Because cuneiform was very complex and only scribes who had studied for years could read it, it is unlikely that the tablets were meant for everyday cooks or chefs.Instead they were written to document the culinary art of the times.Luckily, there are some tips and tricks you can use to determine an approximate age for your jar.

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The latest recorded mention of dried fruits can be found in Mesopotamian tablets dating to about 1700 BC, which contain what are probably the oldest known written recipes.

These clay slabs, written in Akkadian, the daily language of Babylonia, were inscribed in cuneiform and tell of diets based on grains (barley, millet, wheat), vegetables and fruits such as dates, figs, apples, pomegranates, and grapes.

That was the date when John Mason received his patent for the threaded screw-type closure, and it appears on many different brands of jars. Check the logos below against the logo on your jar. Ignore the Mold Number How about that big number on the bottom of many jars? The quality control people used the number on the bottom of the jar to identify which mold was producing bad jars.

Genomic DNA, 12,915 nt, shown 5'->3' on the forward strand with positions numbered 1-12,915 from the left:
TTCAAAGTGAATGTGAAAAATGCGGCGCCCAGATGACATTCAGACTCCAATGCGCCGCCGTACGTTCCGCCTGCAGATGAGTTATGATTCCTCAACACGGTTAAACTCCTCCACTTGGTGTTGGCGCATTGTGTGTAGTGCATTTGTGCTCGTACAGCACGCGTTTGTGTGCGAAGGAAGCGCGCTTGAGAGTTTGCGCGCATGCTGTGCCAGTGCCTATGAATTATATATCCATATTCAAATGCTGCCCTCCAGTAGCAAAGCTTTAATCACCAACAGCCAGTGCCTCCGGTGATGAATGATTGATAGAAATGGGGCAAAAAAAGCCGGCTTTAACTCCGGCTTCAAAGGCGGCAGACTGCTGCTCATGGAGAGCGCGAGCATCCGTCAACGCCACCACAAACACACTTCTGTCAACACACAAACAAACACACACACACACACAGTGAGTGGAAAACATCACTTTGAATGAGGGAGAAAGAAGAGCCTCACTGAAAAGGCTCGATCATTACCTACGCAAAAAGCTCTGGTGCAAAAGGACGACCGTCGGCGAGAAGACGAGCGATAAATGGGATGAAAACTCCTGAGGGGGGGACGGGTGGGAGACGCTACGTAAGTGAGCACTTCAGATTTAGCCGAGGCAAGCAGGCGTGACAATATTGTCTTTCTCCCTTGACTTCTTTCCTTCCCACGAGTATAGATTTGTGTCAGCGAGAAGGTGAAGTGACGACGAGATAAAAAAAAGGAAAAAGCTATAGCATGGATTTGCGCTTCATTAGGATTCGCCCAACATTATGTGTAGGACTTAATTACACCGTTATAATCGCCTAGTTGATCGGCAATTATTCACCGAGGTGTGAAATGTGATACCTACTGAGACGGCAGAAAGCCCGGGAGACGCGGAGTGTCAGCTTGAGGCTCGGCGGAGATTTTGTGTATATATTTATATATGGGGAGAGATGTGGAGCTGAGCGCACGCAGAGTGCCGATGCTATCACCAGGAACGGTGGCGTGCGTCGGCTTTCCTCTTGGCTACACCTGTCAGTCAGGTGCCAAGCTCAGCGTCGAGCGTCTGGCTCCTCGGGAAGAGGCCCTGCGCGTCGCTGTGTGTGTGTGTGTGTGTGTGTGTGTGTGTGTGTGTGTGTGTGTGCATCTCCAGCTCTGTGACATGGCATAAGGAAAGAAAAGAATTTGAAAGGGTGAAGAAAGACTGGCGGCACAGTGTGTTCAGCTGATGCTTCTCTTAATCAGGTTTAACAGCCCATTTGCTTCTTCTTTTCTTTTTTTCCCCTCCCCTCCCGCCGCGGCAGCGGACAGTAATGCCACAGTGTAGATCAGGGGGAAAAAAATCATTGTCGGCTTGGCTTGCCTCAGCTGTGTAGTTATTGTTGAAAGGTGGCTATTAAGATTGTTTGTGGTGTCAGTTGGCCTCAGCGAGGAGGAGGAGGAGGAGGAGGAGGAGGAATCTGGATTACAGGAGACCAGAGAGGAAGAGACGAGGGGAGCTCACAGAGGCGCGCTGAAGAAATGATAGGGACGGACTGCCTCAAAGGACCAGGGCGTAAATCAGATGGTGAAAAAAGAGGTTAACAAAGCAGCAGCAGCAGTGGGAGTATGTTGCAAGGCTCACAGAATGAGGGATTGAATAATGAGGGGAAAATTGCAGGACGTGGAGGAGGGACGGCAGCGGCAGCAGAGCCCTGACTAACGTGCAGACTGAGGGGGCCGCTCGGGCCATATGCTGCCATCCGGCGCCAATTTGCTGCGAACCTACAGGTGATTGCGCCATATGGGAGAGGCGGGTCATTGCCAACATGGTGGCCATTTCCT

The number has nothing to do with when the jar was made.

You can also go to the Midwest Antique Fruit Jar and Bottle Club website, click on “When was my Ball jar made? Join the Club While you’re there, check out the entire Midwest Antique Fruit Jar and Bottle Club web site. If you’re interested and close by, attend one of the club’s meetings, which meets regularly at Minnetrista. You’ll meet enthusiastic and knowledgeable jar collectors, including club president Dick Cole.

Dick is a retired Curator of Business and Industrial History at Minnetrista.

Drying or dehydration also happened to be the earliest form of food preservation: grapes, dates and figs that fell from the tree or vine would dry in the hot sun.

Early hunter-gatherers observed that these fallen fruit took on an edible form, and valued them for their stability as well as their concentrated sweetness.

Two Online Resources Now you know that you can determine an approximate age from the logo and that the big number on the bottom won’t help—even a “13,” but that’s a story for another day.